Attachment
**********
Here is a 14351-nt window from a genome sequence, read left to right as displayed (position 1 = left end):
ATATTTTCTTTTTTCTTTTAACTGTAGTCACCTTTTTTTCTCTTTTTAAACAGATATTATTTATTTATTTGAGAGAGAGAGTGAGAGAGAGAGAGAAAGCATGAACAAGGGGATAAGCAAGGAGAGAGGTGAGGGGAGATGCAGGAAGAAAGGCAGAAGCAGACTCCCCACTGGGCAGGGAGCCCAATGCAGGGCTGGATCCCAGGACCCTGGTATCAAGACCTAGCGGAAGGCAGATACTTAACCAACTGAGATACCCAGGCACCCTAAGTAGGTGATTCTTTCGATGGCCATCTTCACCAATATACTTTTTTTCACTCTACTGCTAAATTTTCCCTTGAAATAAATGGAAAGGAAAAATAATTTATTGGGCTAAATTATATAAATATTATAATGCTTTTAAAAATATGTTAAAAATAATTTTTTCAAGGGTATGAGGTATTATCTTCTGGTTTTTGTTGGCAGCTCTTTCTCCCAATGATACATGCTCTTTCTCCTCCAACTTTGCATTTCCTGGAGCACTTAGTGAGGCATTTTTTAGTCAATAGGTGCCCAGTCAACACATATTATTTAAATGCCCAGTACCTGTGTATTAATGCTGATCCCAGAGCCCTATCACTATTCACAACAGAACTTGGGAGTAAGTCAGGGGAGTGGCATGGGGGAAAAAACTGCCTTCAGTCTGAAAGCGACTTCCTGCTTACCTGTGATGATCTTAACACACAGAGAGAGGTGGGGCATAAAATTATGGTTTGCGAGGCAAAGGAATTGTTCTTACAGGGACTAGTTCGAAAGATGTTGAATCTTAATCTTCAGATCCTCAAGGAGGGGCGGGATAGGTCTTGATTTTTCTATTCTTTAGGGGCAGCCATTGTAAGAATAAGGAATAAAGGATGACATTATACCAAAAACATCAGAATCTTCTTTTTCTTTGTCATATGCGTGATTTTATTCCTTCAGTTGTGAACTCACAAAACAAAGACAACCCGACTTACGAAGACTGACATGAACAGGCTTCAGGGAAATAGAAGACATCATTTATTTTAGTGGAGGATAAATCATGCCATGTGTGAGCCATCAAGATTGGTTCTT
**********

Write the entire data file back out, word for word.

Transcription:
Here is a 14351-nt window from a genome sequence, read left to right as displayed (position 1 = left end):
ATATTTTCTTTTTTCTTTTAACTGTAGTCACCTTTTTTTCTCTTTTTAAACAGATATTATTTATTTATTTGAGAGAGAGAGTGAGAGAGAGAGAGAAAGCATGAACAAGGGGATAAGCAAGGAGAGAGGTGAGGGGAGATGCAGGAAGAAAGGCAGAAGCAGACTCCCCACTGGGCAGGGAGCCCAATGCAGGGCTGGATCCCAGGACCCTGGTATCAAGACCTAGCGGAAGGCAGATACTTAACCAACTGAGATACCCAGGCACCCTAAGTAGGTGATTCTTTCGATGGCCATCTTCACCAATATACTTTTTTTCACTCTACTGCTAAATTTTCCCTTGAAATAAATGGAAAGGAAAAATAATTTATTGGGCTAAATTATATAAATATTATAATGCTTTTAAAAATATGTTAAAAATAATTTTTTCAAGGGTATGAGGTATTATCTTCTGGTTTTTGTTGGCAGCTCTTTCTCCCAATGATACATGCTCTTTCTCCTCCAACTTTGCATTTCCTGGAGCACTTAGTGAGGCATTTTTTAGTCAATAGGTGCCCAGTCAACACATATTATTTAAATGCCCAGTACCTGTGTATTAATGCTGATCCCAGAGCCCTATCACTATTCACAACAGAACTTGGGAGTAAGTCAGGGGAGTGGCATGGGGGAAAAAACTGCCTTCAGTCTGAAAGCGACTTCCTGCTTACCTGTGATGATCTTAACACACAGAGAGAGGTGGGGCATAAAATTATGGTTTGCGAGGCAAAGGAATTGTTCTTACAGGGACTAGTTCGAAAGATGTTGAATCTTAATCTTCAGATCCTCAAGGAGGGGCGGGATAGGTCTTGATTTTTCTATTCTTTAGGGGCAGCCATTGTAAGAATAAGGAATAAAGGATGACATTATACCAAAAACATCAGAATCTTCTTTTTCTTTGTCATATGCGTGATTTTATTCCTTCAGTTGTGAACTCACAAAACAAAGACAACCCGACTTACGAAGACTGACATGAACAGGCTTCAGGGAAATAGAAGACATCATTTATTTTAGTGGAGGATAAATCATGCCATGTGTGAGCCATCAAGATTGGTTCTT